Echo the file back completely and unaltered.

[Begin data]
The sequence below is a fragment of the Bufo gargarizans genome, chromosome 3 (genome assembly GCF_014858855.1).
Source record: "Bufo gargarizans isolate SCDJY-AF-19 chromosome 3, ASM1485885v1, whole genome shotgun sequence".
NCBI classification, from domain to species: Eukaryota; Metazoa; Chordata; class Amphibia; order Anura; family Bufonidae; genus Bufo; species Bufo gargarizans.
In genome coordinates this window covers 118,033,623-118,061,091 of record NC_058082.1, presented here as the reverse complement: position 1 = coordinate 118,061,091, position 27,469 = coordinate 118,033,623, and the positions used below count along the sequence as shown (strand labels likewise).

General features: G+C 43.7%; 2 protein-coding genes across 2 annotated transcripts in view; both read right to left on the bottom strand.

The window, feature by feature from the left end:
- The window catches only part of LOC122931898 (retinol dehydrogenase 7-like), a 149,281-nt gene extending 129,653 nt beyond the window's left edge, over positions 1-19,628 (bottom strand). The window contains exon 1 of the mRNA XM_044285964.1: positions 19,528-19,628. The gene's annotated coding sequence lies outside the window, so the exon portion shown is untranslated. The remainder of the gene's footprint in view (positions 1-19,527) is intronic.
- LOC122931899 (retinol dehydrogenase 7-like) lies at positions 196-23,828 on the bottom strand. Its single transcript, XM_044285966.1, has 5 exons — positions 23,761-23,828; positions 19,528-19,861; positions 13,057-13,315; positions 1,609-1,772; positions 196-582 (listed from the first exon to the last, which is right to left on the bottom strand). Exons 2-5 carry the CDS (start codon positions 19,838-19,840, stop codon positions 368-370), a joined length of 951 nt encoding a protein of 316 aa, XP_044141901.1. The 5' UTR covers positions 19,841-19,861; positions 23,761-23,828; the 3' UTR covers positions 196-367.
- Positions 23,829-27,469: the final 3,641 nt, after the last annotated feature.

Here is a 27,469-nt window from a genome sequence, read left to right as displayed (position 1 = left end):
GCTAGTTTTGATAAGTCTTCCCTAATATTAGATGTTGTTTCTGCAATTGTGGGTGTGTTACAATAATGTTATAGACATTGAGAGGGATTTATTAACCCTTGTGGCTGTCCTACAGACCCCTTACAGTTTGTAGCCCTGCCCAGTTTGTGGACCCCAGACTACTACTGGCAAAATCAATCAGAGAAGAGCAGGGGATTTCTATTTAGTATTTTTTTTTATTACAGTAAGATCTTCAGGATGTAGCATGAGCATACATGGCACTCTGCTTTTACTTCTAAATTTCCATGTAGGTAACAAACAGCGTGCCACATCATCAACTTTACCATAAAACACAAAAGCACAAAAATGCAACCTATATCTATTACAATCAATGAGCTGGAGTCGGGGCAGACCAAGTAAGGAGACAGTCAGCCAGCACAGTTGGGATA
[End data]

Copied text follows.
The sequence below is a fragment of the Bufo gargarizans genome, chromosome 3 (genome assembly GCF_014858855.1).
Source record: "Bufo gargarizans isolate SCDJY-AF-19 chromosome 3, ASM1485885v1, whole genome shotgun sequence".
NCBI classification, from domain to species: Eukaryota; Metazoa; Chordata; class Amphibia; order Anura; family Bufonidae; genus Bufo; species Bufo gargarizans.
In genome coordinates this window covers 118,033,623-118,061,091 of record NC_058082.1, presented here as the reverse complement: position 1 = coordinate 118,061,091, position 27,469 = coordinate 118,033,623, and the positions used below count along the sequence as shown (strand labels likewise).

General features: G+C 43.7%; 2 protein-coding genes across 2 annotated transcripts in view; both read right to left on the bottom strand.

The window, feature by feature from the left end:
- The window catches only part of LOC122931898 (retinol dehydrogenase 7-like), a 149,281-nt gene extending 129,653 nt beyond the window's left edge, over positions 1-19,628 (bottom strand). The window contains exon 1 of the mRNA XM_044285964.1: positions 19,528-19,628. The gene's annotated coding sequence lies outside the window, so the exon portion shown is untranslated. The remainder of the gene's footprint in view (positions 1-19,527) is intronic.
- LOC122931899 (retinol dehydrogenase 7-like) lies at positions 196-23,828 on the bottom strand. Its single transcript, XM_044285966.1, has 5 exons — positions 23,761-23,828; positions 19,528-19,861; positions 13,057-13,315; positions 1,609-1,772; positions 196-582 (listed from the first exon to the last, which is right to left on the bottom strand). Exons 2-5 carry the CDS (start codon positions 19,838-19,840, stop codon positions 368-370), a joined length of 951 nt encoding a protein of 316 aa, XP_044141901.1. The 5' UTR covers positions 19,841-19,861; positions 23,761-23,828; the 3' UTR covers positions 196-367.
- Positions 23,829-27,469: the final 3,641 nt, after the last annotated feature.

Here is a 27,469-nt window from a genome sequence, read left to right as displayed (position 1 = left end):
GCTAGTTTTGATAAGTCTTCCCTAATATTAGATGTTGTTTCTGCAATTGTGGGTGTGTTACAATAATGTTATAGACATTGAGAGGGATTTATTAACCCTTGTGGCTGTCCTACAGACCCCTTACAGTTTGTAGCCCTGCCCAGTTTGTGGACCCCAGACTACTACTGGCAAAATCAATCAGAGAAGAGCAGGGGATTTCTATTTAGTATTTTTTTTTATTACAGTAAGATCTTCAGGATGTAGCATGAGCATACATGGCACTCTGCTTTTACTTCTAAATTTCCATGTAGGTAACAAACAGCGTGCCACATCATCAACTTTACCATAAAACACAAAAGCACAAAAATGCAACCTATATCTATTACAATCAATGAGCTGGAGTCGGGGCAGACCAAGTAAGGAGACAGTCAGCCAGCACAGTTGGGATA